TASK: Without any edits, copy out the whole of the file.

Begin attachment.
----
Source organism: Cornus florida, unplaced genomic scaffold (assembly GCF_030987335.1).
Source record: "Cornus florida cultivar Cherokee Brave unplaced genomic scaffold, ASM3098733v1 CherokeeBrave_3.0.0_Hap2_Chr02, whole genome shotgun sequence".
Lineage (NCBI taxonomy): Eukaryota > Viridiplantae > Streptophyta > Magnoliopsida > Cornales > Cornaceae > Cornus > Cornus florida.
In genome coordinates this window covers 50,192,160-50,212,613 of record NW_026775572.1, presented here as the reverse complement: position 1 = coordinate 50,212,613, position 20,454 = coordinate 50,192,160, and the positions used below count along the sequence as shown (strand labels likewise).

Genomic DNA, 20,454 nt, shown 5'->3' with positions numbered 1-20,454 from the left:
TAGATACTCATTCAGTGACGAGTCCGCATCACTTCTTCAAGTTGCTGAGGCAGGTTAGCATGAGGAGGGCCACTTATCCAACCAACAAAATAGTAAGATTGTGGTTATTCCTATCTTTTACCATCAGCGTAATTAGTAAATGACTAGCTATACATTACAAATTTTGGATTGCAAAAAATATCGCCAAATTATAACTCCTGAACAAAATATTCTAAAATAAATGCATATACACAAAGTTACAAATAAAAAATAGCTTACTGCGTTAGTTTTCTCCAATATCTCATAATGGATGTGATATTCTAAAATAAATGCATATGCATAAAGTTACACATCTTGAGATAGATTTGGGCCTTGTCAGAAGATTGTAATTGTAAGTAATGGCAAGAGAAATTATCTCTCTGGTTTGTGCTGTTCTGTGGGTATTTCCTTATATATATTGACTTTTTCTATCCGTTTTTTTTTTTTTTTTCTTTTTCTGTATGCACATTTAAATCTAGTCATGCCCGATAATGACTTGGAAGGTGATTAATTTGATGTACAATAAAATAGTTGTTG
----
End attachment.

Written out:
Source organism: Cornus florida, unplaced genomic scaffold (assembly GCF_030987335.1).
Source record: "Cornus florida cultivar Cherokee Brave unplaced genomic scaffold, ASM3098733v1 CherokeeBrave_3.0.0_Hap2_Chr02, whole genome shotgun sequence".
Lineage (NCBI taxonomy): Eukaryota > Viridiplantae > Streptophyta > Magnoliopsida > Cornales > Cornaceae > Cornus > Cornus florida.
In genome coordinates this window covers 50,192,160-50,212,613 of record NW_026775572.1, presented here as the reverse complement: position 1 = coordinate 50,212,613, position 20,454 = coordinate 50,192,160, and the positions used below count along the sequence as shown (strand labels likewise).

Genomic DNA, 20,454 nt, shown 5'->3' with positions numbered 1-20,454 from the left:
TAGATACTCATTCAGTGACGAGTCCGCATCACTTCTTCAAGTTGCTGAGGCAGGTTAGCATGAGGAGGGCCACTTATCCAACCAACAAAATAGTAAGATTGTGGTTATTCCTATCTTTTACCATCAGCGTAATTAGTAAATGACTAGCTATACATTACAAATTTTGGATTGCAAAAAATATCGCCAAATTATAACTCCTGAACAAAATATTCTAAAATAAATGCATATACACAAAGTTACAAATAAAAAATAGCTTACTGCGTTAGTTTTCTCCAATATCTCATAATGGATGTGATATTCTAAAATAAATGCATATGCATAAAGTTACACATCTTGAGATAGATTTGGGCCTTGTCAGAAGATTGTAATTGTAAGTAATGGCAAGAGAAATTATCTCTCTGGTTTGTGCTGTTCTGTGGGTATTTCCTTATATATATTGACTTTTTCTATCCGTTTTTTTTTTTTTTTTCTTTTTCTGTATGCACATTTAAATCTAGTCATGCCCGATAATGACTTGGAAGGTGATTAATTTGATGTACAATAAAATAGTTGTTG